On the corner of East Poplar and Main sits the Blue Front, one of Main Streets' most impressive buildings. Built in 1887 in the Queen Anne style, with Romanesque details of rough stone arches and a corner tower, it gives the street a feeling of substance. Its name was acquired from its best known business, the Blue Front Department Store, which operated there at the turn of the century. James Isenberg and his brother started out there with a dry goods store and quickly expanded into a department store which always seemed to be ahead of its time. Among its many innovations were an electric carrier system which took transactions to a central office where change was made, packages wrapped, and returned to the customer. During the local street fairs, which took place right in front of their businesses, the Blue Front provided a nursery with “20 nurses in uniform, cradles and swings” for children to be cared for, “throwing open its doors to make the store your home while in town.” After 58 years in business, the Blue Front closed in 1939.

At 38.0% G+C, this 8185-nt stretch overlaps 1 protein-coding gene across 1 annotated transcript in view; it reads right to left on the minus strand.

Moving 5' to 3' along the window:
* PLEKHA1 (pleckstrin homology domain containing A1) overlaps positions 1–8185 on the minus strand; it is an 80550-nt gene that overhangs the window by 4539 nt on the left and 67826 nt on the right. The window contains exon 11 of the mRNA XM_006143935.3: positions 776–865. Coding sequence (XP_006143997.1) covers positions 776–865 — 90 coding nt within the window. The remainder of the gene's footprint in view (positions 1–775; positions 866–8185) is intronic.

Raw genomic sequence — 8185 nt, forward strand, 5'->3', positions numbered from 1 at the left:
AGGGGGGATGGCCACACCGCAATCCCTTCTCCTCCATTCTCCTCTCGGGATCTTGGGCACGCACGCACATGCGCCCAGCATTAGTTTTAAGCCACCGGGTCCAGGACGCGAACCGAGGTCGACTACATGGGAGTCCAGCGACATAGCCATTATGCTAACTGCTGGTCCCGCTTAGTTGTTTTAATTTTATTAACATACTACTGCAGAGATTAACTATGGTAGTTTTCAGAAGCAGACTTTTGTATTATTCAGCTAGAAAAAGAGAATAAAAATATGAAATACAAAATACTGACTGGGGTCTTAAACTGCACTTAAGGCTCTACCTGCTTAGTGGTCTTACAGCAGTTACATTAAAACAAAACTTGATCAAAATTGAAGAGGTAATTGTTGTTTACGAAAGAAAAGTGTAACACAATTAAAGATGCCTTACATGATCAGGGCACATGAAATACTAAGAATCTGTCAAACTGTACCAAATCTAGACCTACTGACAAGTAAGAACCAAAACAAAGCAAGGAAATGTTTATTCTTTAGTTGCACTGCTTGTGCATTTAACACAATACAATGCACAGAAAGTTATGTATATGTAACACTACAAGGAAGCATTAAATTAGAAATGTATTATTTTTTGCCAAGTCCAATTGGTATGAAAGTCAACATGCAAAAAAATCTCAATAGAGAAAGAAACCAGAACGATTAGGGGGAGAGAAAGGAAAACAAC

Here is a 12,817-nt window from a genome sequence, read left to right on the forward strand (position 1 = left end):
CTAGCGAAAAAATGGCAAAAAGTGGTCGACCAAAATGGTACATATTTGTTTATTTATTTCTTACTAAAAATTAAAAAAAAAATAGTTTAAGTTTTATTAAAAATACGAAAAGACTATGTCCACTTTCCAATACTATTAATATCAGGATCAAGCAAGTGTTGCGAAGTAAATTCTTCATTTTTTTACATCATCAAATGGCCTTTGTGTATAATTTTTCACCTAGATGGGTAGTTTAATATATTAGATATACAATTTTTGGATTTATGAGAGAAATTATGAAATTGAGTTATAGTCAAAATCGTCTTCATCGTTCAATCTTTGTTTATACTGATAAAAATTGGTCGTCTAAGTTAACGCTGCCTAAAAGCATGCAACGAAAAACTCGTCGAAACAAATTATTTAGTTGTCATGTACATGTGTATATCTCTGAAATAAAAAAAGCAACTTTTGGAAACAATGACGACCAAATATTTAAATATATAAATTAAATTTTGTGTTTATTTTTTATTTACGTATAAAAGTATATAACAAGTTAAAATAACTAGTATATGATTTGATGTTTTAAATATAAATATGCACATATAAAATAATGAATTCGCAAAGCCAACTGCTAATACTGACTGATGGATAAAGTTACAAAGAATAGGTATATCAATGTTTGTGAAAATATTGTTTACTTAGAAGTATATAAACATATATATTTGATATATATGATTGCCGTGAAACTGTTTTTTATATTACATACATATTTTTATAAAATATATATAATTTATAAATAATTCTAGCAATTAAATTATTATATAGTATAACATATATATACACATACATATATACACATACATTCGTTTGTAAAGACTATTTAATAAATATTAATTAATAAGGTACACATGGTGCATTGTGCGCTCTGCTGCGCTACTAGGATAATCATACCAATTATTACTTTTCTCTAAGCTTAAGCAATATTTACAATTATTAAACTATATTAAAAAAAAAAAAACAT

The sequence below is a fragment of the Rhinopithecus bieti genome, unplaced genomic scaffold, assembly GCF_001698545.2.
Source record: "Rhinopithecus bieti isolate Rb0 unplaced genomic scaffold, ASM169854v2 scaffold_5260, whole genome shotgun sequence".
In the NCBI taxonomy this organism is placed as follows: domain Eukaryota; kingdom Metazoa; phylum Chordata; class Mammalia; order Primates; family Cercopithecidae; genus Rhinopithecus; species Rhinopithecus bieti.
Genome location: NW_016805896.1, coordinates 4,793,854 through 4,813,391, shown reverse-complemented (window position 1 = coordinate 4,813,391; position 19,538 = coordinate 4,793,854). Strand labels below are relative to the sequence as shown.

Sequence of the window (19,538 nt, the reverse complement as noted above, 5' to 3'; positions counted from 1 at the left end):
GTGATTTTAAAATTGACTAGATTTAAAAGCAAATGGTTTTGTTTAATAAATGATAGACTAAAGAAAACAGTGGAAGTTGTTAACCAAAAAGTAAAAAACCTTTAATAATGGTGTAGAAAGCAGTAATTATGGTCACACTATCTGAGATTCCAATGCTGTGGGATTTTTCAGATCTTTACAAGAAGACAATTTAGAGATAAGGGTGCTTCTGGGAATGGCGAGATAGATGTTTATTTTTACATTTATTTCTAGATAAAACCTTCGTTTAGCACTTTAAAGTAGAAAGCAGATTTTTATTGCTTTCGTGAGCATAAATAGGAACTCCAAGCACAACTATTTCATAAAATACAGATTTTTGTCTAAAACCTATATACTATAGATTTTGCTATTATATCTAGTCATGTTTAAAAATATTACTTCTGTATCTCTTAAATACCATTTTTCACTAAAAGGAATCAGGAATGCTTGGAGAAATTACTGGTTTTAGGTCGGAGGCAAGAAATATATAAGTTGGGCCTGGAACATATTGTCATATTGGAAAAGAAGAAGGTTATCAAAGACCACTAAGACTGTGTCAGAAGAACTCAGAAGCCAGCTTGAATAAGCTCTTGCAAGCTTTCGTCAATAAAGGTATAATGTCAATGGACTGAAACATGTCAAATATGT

These 1940s photograph shows Chenoweth Hall, a sad reminder of the beauty it once was. In the foreground is the semi-circle balcony overlooking the stage. The regular seats below cannot be seen because old merchandise, fixtures and other junk was brought upstairs when the Blue Front closed. The photo below is an up close look at the stenciling done on the walls and ceilings. This was not wallpaper - each stencil was hand painted. According to a 1991 quote by Mrs. Lucille Graves, “The Blue Front Theatre had the most beautiful ceiling and as a child I remember looking up and seeing the stars on that ceiling …” Harrodsburg native, Ralph Anderson, bought the Blue Front in 1988 and, after a lengthy renovation inside and out, returned the Blue Front to its original glory. However, the upstairs theatre is not open to the public.
Each Christmas Mr. Isenberg had a great party for all the children. Santa Claus came with a noisemaker for every child. Have you seen the Opera House on the second floor of this building? It was restored by the late Ralph Anderson to its original beauty. Many years ago the opera came to Harrodsburg and enjoyed this fine house as did the folks here in Harrodsburg.
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